#Myrtle Mondays: Victorian Advertising

Dear Readers,

There’s just ONE WEEK LEFT before the fabulous Two-Book Launch Event Extravanganza for the Myrtle Hardcastle MysteriesPremeditated Myrtle and How to Get Away with Myrtle!  Marketing common sense tells me I should be showering you with reminders to BUY BUY BUY!! …but that seems a little coarse. Instead, I’ll show you some fabulous Victorians urging you to BUY BUY BUY. Deciding you simply cannot live without these astonishing wonders, you’ll naturally turn to Myrtle to fulfill all your Victorian desires. Subtle, yes? I thought so.

 

Advertising was big business in the Victorian era. Just like today, products had to fight to be noticed in a crowded marketplace. They used aspirational imagery, splashy colors, memorable slogans, familiar characters, and even humor to catch the consumer’s eye.

This advert for glue appeals to the middle class ideal of domestic harmony.

I take a lot of inspiration from period advertising imagery when writing about Myrtle’s world. These images would have been ubiquitous and familiar to girls like her, and help form the aesthetic, or design sensibility, of the era.

Keep an eye out for Celebrated Acme Weed Killer’s cameo appearance in Premeditated Myrtle!

To twenty-first century eyes, some of this artwork seems almost unbelievably lavish and beautiful, and original items can command high prices on the antique market. You can see why!

I love this poster for a few reasons. First, my mother-in-law, Judy (who you met last week!) is from Ottumwa, Iowa. Secondly, I love the artful incorporation of Iowa’s major cash crop, corn, in the lavish bouquet, suggesting that it’s probably the main ingredient in Lily Gloss Starch. I’m not this passionate about my laundry supplies, but this sure wouldn’t hurt my enthusiasm for the drudgery.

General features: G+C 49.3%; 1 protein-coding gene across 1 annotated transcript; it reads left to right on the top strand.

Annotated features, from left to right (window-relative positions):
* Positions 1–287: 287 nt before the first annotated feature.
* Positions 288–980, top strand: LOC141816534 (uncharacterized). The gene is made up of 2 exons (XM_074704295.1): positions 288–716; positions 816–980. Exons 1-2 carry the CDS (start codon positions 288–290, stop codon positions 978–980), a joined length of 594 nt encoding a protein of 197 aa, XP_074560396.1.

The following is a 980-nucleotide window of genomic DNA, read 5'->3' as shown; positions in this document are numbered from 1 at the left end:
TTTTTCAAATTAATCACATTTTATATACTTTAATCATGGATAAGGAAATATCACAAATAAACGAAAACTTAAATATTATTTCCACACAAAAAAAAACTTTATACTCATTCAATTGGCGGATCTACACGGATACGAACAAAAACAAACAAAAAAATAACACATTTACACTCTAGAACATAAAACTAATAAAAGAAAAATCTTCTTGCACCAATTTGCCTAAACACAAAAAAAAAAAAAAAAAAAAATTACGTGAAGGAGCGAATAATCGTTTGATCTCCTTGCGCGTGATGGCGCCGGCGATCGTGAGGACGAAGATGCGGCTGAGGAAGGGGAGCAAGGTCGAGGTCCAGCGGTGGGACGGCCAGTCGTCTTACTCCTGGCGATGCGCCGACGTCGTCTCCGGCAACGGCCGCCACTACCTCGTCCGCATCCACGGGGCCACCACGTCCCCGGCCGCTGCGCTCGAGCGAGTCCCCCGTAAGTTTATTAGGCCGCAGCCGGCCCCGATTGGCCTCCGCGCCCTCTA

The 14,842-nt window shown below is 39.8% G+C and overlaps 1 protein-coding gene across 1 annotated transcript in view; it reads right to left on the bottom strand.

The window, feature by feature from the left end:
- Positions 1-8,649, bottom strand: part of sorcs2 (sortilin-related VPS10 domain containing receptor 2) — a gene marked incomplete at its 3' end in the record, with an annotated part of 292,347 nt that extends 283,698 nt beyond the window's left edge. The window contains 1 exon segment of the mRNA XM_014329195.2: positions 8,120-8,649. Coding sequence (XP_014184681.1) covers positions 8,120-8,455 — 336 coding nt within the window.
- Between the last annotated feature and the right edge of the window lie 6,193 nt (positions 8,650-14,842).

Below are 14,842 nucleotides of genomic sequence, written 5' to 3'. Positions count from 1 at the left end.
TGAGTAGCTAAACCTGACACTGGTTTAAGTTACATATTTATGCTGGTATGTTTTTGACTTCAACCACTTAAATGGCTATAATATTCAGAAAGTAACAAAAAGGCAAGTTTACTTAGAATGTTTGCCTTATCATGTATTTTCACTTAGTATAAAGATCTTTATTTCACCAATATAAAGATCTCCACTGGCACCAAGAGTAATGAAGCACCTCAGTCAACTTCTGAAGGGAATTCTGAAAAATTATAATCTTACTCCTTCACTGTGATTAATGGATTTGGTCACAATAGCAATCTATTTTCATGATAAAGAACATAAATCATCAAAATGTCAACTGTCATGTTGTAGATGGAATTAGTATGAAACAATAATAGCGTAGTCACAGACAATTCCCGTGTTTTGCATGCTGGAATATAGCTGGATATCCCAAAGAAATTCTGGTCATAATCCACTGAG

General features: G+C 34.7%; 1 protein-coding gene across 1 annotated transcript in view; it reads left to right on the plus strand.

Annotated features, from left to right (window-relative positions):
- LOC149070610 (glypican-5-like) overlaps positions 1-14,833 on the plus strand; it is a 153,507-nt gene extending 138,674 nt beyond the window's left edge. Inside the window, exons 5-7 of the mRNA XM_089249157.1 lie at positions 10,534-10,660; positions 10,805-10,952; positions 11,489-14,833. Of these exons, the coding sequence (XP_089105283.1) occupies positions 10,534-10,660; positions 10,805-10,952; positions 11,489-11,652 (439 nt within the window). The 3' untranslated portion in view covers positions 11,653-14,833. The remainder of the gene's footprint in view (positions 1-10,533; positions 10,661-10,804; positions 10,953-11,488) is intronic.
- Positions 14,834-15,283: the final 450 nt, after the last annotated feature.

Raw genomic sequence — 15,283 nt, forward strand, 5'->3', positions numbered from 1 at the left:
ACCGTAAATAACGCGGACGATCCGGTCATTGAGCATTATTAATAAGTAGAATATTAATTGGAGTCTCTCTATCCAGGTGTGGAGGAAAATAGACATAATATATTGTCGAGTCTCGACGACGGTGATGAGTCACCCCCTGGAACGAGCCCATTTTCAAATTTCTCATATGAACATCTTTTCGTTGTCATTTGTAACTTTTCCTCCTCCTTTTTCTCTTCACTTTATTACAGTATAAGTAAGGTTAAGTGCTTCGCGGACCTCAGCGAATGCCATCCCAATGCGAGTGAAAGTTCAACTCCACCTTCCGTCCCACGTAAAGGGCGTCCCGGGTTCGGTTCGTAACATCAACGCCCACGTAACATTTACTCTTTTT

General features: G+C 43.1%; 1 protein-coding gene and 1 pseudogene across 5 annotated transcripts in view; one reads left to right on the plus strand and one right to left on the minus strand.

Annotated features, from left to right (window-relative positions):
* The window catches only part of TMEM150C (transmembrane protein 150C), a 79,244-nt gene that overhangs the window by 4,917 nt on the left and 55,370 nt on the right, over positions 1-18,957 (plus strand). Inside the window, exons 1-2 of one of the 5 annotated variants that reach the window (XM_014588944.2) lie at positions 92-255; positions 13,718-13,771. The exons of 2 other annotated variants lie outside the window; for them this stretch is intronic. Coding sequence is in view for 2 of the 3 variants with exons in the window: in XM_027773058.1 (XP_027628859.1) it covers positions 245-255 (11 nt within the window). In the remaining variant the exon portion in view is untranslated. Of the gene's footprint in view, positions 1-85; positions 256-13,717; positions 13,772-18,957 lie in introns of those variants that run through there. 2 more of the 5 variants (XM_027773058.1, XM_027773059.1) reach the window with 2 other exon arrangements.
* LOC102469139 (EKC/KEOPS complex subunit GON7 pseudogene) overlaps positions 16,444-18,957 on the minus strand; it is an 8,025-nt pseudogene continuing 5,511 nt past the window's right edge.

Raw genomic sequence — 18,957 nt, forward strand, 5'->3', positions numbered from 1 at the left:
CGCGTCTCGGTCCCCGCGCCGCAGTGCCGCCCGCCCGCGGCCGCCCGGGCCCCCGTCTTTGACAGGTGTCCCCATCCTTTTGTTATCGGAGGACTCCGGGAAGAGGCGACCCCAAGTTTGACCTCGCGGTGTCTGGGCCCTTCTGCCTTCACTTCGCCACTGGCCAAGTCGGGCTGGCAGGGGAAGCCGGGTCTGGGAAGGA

One of the things I love best about Brett Helquist’s beautiful covers for the Myrtle Hardcastle Mysteries is how well they evoke this look. Myrtle looks like she’s stepped out of an ad for Pear’s Soap or a travel poster.

Aquarium biscuits… I guess like Fair Scones?

Still not sold? Well, how about a locust mowing the lawn?

 

This giant frog terrified of a small child? (Thank goodness the nerve pills are on hand!)

 

Skijoring youngsters?

My school only had foursquare.

Or maybe…

Or even…

If I still haven’t convinced you to read the Myrtle Hardcastle Mysteries… well, the Victorians have the answer for that, too.

 

It’s no mystery! You don’t need to resort to quack patent medicines for your Victorian fix: just get your own copies of Premeditated Myrtle and How to Get Away with Myrtle! Out October 6, at booksellers, libraries, audio devices, and e-readers everywhere.

 

4 Responses to “#Myrtle Mondays: Victorian Advertising”

  1. J. Hyde

    Well, now I want an electric hairbrush! Ha! (hard pass on the arsenic wafers and cigares de joy though!) 😀

    Reply
    • Elizabeth C. Bunce

      Oh, trust me, YOU DO NOT. *shudder* My curly hair and I still have flashbacks to the 1970s version of that device of diabolical torture….

      Reply
  2. E. Hall

    I have read both of the Myrtle books as ARCs. Plesse, please, please write more! I adore them and preordered both as a gift for a granddaughter. This is everything I want in a mystery!!!!!! I love the vocabulary – even I had to look some words up. The characters are delightful and you bring them all to life. And I absolutely adored in the second one when Myrtle is at the train station and is greeted with “Stephen!” Oh, be still my heart! I must go read them both again!

    Reply

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